In the early years of the 21st century humanity has advanced step by slow step into space, but has discovered through constant monitoring of the heavens that certain asteroids have changed their orbits and are headed for horrifying impact with Earth. Urgent action is required, but politics and a worldwide financial crash get in the way. The members of the van Huyten family, led by matriarch Mariesa who heads the vast space industry complex she has spent her life developing, the Pooles with their computer and security expertise, many political movers and shakers and dedicated pilots and space travelers of all stripes must pull together to save humanity from disaster. From the government offices and factories of Earth, to the Low Earth Orbit station, to manufacturing facilities on the moon, all of space-going humanity is united in an epic effort to save the planet from certain destruction and a new Dark Age, or perhaps even the extinction of all life on Earth.
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Michael Flynn is an Analog magazine alumnus whose fiction now appears regularly in all the major SF magazines. His major work of the 1990s was the Firestar series of novels.
The world is menaced in true cataclysmic fashion in this epic of the near future, the conclusion to Flynn's previous books, Firestar, Rogue Star and Lodestar. The premise of the novel is exciting enough, and Flynn handles a vast number of characters reasonably well (there's a four-page list of names at the beginning), but the overall effect is exhausting. In the year 2017 certain asteroids have changed their orbit and are on a collision course with Earth. There's a global financial crash, and politics--including the quasi-fascistic machinations of a Huey Long-like politico--force the principals from Flynn's other novels to band together and voyage to an asteroid in a desperate, if not suicidal, attempt to save the world. Some of the characters are jaw-droppingly yclept (Chase Coughlin, Choo-choo Honnycott, Alexandra Feathershaft, Meat Tucker), and some of the techno-babble is irritatingly obtuse. And if Bill Pronzini ever does an SF version of Gun in Cheek, he need look no further for absurd, "alternative" dialogue. (A sample: "No, carry on, Rosario. I just realized. Some herbie dust bunny with his thumb up his toot stepped up on that flange and crunched the fibrops against the edge with his goddam boot!") Still, for readers hungry for a politically astute, crisis-laden SF novel in a well-imagined future, this is adequate fare.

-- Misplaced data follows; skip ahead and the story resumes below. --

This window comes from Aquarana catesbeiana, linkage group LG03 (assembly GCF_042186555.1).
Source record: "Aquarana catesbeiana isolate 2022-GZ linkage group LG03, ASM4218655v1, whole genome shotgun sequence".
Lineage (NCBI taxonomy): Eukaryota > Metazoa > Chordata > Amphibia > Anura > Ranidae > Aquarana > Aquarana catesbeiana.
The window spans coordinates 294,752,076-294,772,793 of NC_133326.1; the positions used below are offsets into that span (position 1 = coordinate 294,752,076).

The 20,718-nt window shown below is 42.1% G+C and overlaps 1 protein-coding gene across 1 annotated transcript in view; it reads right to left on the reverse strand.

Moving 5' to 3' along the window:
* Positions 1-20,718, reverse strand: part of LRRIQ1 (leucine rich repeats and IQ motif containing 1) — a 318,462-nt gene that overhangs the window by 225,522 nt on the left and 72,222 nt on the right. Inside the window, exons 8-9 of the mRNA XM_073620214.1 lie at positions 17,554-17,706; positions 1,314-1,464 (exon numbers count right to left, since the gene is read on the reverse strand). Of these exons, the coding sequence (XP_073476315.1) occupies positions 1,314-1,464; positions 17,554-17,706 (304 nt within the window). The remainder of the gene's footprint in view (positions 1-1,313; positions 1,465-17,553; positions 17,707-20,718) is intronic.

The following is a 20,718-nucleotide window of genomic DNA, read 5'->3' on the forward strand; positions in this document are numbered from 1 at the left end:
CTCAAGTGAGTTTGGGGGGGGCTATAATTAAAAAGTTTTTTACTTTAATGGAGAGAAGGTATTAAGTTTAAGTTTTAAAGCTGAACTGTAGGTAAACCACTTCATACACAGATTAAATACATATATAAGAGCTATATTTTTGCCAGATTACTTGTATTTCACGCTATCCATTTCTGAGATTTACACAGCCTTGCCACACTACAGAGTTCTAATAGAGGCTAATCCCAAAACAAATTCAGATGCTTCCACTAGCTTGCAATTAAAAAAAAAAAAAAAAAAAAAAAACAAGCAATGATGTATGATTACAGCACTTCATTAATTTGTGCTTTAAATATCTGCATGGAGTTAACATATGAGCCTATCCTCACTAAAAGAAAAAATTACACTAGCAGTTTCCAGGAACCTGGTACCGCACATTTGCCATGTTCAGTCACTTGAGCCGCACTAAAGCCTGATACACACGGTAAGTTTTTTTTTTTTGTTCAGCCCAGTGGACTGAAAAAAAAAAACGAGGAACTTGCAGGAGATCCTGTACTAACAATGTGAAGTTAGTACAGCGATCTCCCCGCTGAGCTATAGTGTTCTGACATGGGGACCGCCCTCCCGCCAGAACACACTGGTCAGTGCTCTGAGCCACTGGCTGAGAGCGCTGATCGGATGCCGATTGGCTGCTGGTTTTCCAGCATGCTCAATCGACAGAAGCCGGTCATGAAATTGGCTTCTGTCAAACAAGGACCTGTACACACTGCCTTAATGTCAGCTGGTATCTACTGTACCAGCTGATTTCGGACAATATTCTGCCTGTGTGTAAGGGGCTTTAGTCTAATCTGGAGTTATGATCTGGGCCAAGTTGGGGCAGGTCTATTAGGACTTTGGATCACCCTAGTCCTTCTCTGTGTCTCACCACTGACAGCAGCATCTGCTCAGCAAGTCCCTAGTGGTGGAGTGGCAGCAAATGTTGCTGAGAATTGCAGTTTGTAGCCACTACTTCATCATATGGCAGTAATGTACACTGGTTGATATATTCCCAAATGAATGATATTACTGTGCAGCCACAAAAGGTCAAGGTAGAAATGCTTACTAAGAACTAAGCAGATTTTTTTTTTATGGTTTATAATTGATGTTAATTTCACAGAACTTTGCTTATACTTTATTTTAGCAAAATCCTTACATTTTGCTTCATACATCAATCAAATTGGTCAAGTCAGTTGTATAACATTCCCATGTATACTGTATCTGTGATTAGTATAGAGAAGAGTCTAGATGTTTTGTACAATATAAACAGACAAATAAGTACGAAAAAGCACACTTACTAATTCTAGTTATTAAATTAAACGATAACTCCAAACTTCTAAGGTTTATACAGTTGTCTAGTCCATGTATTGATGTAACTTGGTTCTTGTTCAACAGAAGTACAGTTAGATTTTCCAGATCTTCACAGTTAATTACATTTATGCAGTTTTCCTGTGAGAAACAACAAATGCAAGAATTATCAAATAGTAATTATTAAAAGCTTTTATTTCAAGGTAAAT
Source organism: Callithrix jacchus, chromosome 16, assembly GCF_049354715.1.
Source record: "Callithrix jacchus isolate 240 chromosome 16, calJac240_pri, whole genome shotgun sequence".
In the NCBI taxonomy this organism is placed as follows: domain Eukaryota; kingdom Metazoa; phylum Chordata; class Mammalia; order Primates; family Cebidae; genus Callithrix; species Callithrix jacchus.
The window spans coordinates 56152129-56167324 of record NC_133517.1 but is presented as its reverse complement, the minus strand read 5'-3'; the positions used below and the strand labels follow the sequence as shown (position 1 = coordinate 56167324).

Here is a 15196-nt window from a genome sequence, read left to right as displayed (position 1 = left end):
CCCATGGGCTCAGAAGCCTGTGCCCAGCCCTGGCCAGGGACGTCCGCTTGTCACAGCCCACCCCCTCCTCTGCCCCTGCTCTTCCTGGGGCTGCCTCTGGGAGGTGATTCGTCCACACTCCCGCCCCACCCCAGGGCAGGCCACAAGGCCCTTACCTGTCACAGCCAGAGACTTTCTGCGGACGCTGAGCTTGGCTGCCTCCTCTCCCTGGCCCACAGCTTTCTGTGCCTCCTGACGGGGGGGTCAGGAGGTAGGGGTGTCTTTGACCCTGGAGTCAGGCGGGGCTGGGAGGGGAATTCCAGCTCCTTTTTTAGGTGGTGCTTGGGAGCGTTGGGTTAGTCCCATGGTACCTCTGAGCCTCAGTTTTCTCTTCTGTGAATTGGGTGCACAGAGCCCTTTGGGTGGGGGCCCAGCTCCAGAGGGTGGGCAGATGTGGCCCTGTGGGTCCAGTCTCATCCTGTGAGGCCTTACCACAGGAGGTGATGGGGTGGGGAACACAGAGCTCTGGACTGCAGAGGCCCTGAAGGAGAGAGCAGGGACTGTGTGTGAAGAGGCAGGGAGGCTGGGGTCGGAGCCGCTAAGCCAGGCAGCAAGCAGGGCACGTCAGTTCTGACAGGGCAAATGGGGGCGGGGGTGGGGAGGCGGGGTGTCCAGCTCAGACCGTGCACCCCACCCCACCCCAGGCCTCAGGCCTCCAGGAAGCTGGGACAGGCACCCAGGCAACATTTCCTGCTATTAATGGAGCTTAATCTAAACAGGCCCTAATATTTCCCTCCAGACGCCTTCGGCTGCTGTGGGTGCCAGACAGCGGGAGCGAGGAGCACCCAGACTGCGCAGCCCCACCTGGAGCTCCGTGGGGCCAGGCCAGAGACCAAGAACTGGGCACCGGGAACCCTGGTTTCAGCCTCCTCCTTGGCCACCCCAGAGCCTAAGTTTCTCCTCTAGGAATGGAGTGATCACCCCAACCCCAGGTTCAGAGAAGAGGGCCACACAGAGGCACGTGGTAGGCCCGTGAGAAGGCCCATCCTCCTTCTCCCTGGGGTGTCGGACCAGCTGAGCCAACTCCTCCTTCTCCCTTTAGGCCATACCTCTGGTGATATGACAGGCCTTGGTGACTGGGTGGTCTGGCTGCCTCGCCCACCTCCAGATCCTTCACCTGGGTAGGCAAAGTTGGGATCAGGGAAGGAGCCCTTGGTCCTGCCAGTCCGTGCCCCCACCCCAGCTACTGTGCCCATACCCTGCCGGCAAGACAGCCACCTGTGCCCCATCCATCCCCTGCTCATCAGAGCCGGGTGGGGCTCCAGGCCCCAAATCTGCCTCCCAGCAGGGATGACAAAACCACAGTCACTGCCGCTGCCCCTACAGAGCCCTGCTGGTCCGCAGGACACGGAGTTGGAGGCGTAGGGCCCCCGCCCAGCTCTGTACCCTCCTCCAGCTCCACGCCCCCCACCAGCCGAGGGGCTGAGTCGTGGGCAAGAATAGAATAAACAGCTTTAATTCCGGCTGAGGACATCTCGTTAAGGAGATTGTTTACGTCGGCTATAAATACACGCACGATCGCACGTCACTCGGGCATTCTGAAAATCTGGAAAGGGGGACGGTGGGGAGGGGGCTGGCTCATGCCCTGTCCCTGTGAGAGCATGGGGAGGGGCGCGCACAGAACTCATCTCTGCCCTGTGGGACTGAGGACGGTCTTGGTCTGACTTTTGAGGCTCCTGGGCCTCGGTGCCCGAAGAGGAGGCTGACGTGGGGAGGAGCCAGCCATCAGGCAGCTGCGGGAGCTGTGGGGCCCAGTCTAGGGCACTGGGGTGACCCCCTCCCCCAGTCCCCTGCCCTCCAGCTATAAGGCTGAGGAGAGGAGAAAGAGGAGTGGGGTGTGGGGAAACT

Copyright 2001 Cahners Business Information, Inc.
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Book Description Tor Science Fiction, 2002. Mass Market Paperback. Book Condition: New. book. Bookseller Inventory # M0812561848
Book Description Tor Science Fiction, 2002. Mass Market Paperback. Book Condition: New. Never used!. Bookseller Inventory # P110812561848
Book Description Tor Science Fiction, 2002. Mass Market Paperback. Book Condition: New. Brand New!. Bookseller Inventory # VIB0812561848